I weighed all of that against my perpetrator's age, his access to children, where I was in terms of my own ability to advocate for myself in my recovery timeline, and my available support networks and I eventually decided to do... nothing. Which kicked off a whole period of "outside the law" justice fantasies, just for the record.

And then eventually, I genuinely moved on. I get that that is not good enough for some people making back of the envelope calculations about whether I "did it right" but we all do the best we can with what we have in a given moment. I offer myself compassion and have no regrets about the choices I made.
posted by DarlingBri at 5:48 AM on July 7, 2016 [11 favorites]

Only you and your therapy team can say whether reporting this to the police will exacerbate your trauma. Other than that, there is no reason not to report this to the police. At worst, it will be useless. At best, it will result in justice being done against the perpetrator. More likely, it will not result in any specific action against the perpetrator but it will add to the general pool of statistics related to child abuse. That dataset is notoriously plagued by under-reporting, which has historically been a major obstacle to setting better policy and creating a more informed discourse on the subject in general. If nothing else, your report would add incrementally to that pool of data and help people who want to use that data in the fight against child abuse.

None of the arguments against reporting that you put forward in your question strike me as particularly good ones. Who is making these arguments to you? They sound like the kinds of things that abusers and people defending abusers say. If you were abused by (for example) your brother, and (again, just for example) he and your mother are trying to persuade you against reporting the abuse, I wouldn't put much stock in their so-called reasons.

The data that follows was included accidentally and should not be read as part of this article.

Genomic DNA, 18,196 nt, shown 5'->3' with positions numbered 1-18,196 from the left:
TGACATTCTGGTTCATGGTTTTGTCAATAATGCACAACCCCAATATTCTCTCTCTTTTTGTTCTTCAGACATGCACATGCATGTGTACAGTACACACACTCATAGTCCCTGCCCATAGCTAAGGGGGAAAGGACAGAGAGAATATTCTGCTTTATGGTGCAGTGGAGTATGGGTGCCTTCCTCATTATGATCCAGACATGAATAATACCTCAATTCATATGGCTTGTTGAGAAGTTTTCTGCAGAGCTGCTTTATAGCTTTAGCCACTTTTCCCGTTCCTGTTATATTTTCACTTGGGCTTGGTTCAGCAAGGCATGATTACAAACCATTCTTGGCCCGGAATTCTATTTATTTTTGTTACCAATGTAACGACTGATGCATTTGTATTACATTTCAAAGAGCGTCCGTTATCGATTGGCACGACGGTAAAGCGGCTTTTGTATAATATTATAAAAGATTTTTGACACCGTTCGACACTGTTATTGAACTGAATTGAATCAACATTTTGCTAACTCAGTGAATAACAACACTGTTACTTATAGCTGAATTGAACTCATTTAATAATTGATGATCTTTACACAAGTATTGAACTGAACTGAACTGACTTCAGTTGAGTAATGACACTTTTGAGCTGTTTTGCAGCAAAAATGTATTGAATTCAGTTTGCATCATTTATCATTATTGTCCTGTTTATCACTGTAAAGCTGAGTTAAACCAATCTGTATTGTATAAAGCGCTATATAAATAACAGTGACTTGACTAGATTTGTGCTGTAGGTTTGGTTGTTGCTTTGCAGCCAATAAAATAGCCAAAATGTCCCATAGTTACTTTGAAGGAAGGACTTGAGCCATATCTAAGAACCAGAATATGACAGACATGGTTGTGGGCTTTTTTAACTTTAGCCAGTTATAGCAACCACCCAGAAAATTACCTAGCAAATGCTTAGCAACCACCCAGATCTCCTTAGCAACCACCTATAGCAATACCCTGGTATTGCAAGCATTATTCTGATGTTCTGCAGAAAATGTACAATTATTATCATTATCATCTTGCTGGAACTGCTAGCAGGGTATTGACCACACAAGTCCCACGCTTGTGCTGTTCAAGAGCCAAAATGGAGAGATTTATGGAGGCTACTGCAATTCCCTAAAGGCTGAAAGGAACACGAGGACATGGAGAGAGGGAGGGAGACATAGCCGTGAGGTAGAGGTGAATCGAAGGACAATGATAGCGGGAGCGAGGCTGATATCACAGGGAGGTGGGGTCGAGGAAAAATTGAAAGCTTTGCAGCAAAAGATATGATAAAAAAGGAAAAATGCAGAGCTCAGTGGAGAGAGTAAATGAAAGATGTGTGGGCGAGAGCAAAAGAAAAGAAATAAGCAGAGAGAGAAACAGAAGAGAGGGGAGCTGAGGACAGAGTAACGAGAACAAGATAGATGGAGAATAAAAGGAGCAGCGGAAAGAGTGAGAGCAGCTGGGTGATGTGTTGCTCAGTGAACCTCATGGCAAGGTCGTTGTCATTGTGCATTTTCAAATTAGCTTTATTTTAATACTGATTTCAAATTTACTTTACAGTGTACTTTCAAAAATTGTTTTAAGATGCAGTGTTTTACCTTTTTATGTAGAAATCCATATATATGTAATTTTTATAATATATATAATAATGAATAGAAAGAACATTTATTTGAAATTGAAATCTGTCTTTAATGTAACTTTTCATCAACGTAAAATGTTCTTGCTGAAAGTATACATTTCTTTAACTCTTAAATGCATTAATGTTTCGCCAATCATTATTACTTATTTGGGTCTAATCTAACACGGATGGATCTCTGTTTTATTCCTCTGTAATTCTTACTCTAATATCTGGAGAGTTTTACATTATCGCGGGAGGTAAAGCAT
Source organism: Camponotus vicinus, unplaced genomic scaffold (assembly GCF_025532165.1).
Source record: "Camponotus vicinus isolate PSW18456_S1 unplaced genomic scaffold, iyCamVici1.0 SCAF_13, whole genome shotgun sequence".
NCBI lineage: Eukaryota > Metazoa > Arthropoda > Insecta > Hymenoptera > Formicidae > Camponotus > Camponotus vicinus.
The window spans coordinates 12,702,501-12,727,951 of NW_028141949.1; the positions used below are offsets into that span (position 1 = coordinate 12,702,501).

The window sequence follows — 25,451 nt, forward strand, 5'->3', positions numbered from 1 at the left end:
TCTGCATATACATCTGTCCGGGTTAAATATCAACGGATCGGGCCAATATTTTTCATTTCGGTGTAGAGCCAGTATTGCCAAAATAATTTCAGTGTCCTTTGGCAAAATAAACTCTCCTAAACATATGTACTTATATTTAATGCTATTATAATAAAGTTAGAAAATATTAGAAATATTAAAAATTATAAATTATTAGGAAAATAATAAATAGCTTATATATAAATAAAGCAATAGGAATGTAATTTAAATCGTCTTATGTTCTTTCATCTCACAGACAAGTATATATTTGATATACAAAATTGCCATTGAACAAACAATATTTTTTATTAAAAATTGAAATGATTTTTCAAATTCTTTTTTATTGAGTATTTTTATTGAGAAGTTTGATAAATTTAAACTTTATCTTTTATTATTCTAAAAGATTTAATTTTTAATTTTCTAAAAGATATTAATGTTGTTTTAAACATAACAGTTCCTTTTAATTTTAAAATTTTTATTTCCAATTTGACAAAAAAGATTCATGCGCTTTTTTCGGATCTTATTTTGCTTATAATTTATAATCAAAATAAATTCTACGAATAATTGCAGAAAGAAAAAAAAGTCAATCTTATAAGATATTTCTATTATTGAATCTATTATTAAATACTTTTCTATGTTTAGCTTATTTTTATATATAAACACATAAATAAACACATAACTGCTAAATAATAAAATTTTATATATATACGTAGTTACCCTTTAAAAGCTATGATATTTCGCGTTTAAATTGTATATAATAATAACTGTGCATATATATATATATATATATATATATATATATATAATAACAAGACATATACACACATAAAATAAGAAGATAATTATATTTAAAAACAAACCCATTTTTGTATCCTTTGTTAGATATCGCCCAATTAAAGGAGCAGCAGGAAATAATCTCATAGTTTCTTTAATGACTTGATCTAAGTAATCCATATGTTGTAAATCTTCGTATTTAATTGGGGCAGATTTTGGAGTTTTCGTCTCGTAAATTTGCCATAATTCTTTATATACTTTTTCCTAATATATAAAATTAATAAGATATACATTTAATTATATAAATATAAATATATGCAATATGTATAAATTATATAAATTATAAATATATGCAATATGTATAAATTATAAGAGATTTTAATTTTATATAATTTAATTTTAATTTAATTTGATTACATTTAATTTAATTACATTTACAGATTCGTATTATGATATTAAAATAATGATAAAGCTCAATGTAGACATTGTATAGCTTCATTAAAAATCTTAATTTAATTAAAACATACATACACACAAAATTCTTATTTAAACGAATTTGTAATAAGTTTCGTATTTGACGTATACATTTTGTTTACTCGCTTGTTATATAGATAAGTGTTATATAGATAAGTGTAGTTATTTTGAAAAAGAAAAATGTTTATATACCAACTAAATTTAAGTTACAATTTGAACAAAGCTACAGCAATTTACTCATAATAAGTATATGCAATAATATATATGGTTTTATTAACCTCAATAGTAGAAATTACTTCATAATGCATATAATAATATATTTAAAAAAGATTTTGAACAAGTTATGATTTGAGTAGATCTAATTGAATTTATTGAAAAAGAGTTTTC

The only potentially valid reason I can think of would be if the abuser is indeed someone in your family (as most child abusers are) and reporting it would cause a rift within the family. That's something you need to weigh for yourself: would you be willing to allow yourself to be silenced in order to preserve peace within your family, knowing that the family members you'd be alienating are people who abused you and/or people who are defending your abuser at the cost of silencing and dismissing you? That's a serious question, but again one that can only be answered by you and your therapy team. Different people feel very differently about that issue.

If you are willing to provide a few more specifics about your current situation and the dynamics in play here, people might be able to give you advice and perspectives that are more relevant to your particular situation. Many people here are survivors of abuse, and the patterns of abuse are such that some of those survivors will no doubt have been through dilemmas very similar to the one you are in right now. They may be able to provide you with insights gained from their own experiences, which might be very valuable to you as you decide what you are going to do in your particular case.
posted by Anticipation Of A New Lover's Arrival, The at 7:10 AM on July 7, 2016 [2 favorites]